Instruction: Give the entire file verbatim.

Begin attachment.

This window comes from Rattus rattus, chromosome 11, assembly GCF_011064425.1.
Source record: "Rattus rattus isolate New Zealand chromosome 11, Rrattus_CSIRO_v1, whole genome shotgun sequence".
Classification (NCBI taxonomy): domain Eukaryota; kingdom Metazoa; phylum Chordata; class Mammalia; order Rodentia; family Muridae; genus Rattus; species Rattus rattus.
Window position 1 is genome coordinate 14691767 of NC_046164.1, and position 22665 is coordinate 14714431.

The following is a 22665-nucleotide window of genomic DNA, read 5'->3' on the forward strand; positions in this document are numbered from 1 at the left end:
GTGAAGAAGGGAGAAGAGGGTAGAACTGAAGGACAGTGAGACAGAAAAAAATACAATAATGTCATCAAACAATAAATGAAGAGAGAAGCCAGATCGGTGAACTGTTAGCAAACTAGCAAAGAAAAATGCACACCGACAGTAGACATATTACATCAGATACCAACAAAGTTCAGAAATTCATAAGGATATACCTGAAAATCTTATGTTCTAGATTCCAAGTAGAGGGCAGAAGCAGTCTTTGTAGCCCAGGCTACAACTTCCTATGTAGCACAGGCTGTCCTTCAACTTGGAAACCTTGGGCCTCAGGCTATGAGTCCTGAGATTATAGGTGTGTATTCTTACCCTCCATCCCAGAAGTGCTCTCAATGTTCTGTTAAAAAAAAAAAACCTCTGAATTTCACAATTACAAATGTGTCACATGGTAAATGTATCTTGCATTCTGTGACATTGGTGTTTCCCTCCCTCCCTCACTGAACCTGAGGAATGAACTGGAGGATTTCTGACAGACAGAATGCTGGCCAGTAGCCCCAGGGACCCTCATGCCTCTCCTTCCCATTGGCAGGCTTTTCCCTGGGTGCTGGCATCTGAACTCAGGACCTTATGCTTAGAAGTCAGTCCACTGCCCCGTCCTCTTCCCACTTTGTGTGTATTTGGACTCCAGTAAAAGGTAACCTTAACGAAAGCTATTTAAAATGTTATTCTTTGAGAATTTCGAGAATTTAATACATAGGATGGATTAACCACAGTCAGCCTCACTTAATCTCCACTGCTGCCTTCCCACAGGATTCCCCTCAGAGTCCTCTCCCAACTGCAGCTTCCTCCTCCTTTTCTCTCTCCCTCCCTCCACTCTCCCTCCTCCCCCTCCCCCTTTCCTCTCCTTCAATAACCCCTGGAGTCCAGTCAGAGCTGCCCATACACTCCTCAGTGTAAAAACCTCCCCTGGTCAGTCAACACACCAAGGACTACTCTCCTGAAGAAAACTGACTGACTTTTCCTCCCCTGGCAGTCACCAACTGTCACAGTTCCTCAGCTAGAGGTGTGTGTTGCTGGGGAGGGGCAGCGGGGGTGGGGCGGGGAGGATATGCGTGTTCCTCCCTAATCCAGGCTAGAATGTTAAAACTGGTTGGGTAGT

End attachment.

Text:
This window comes from Rattus rattus, chromosome 11, assembly GCF_011064425.1.
Source record: "Rattus rattus isolate New Zealand chromosome 11, Rrattus_CSIRO_v1, whole genome shotgun sequence".
Classification (NCBI taxonomy): domain Eukaryota; kingdom Metazoa; phylum Chordata; class Mammalia; order Rodentia; family Muridae; genus Rattus; species Rattus rattus.
Window position 1 is genome coordinate 14691767 of NC_046164.1, and position 22665 is coordinate 14714431.

The following is a 22665-nucleotide window of genomic DNA, read 5'->3' on the forward strand; positions in this document are numbered from 1 at the left end:
GTGAAGAAGGGAGAAGAGGGTAGAACTGAAGGACAGTGAGACAGAAAAAAATACAATAATGTCATCAAACAATAAATGAAGAGAGAAGCCAGATCGGTGAACTGTTAGCAAACTAGCAAAGAAAAATGCACACCGACAGTAGACATATTACATCAGATACCAACAAAGTTCAGAAATTCATAAGGATATACCTGAAAATCTTATGTTCTAGATTCCAAGTAGAGGGCAGAAGCAGTCTTTGTAGCCCAGGCTACAACTTCCTATGTAGCACAGGCTGTCCTTCAACTTGGAAACCTTGGGCCTCAGGCTATGAGTCCTGAGATTATAGGTGTGTATTCTTACCCTCCATCCCAGAAGTGCTCTCAATGTTCTGTTAAAAAAAAAAAACCTCTGAATTTCACAATTACAAATGTGTCACATGGTAAATGTATCTTGCATTCTGTGACATTGGTGTTTCCCTCCCTCCCTCACTGAACCTGAGGAATGAACTGGAGGATTTCTGACAGACAGAATGCTGGCCAGTAGCCCCAGGGACCCTCATGCCTCTCCTTCCCATTGGCAGGCTTTTCCCTGGGTGCTGGCATCTGAACTCAGGACCTTATGCTTAGAAGTCAGTCCACTGCCCCGTCCTCTTCCCACTTTGTGTGTATTTGGACTCCAGTAAAAGGTAACCTTAACGAAAGCTATTTAAAATGTTATTCTTTGAGAATTTCGAGAATTTAATACATAGGATGGATTAACCACAGTCAGCCTCACTTAATCTCCACTGCTGCCTTCCCACAGGATTCCCCTCAGAGTCCTCTCCCAACTGCAGCTTCCTCCTCCTTTTCTCTCTCCCTCCCTCCACTCTCCCTCCTCCCCCTCCCCCTTTCCTCTCCTTCAATAACCCCTGGAGTCCAGTCAGAGCTGCCCATACACTCCTCAGTGTAAAAACCTCCCCTGGTCAGTCAACACACCAAGGACTACTCTCCTGAAGAAAACTGACTGACTTTTCCTCCCCTGGCAGTCACCAACTGTCACAGTTCCTCAGCTAGAGGTGTGTGTTGCTGGGGAGGGGCAGCGGGGGTGGGGCGGGGAGGATATGCGTGTTCCTCCCTAATCCAGGCTAGAATGTTAAAACTGGTTGGGTAGT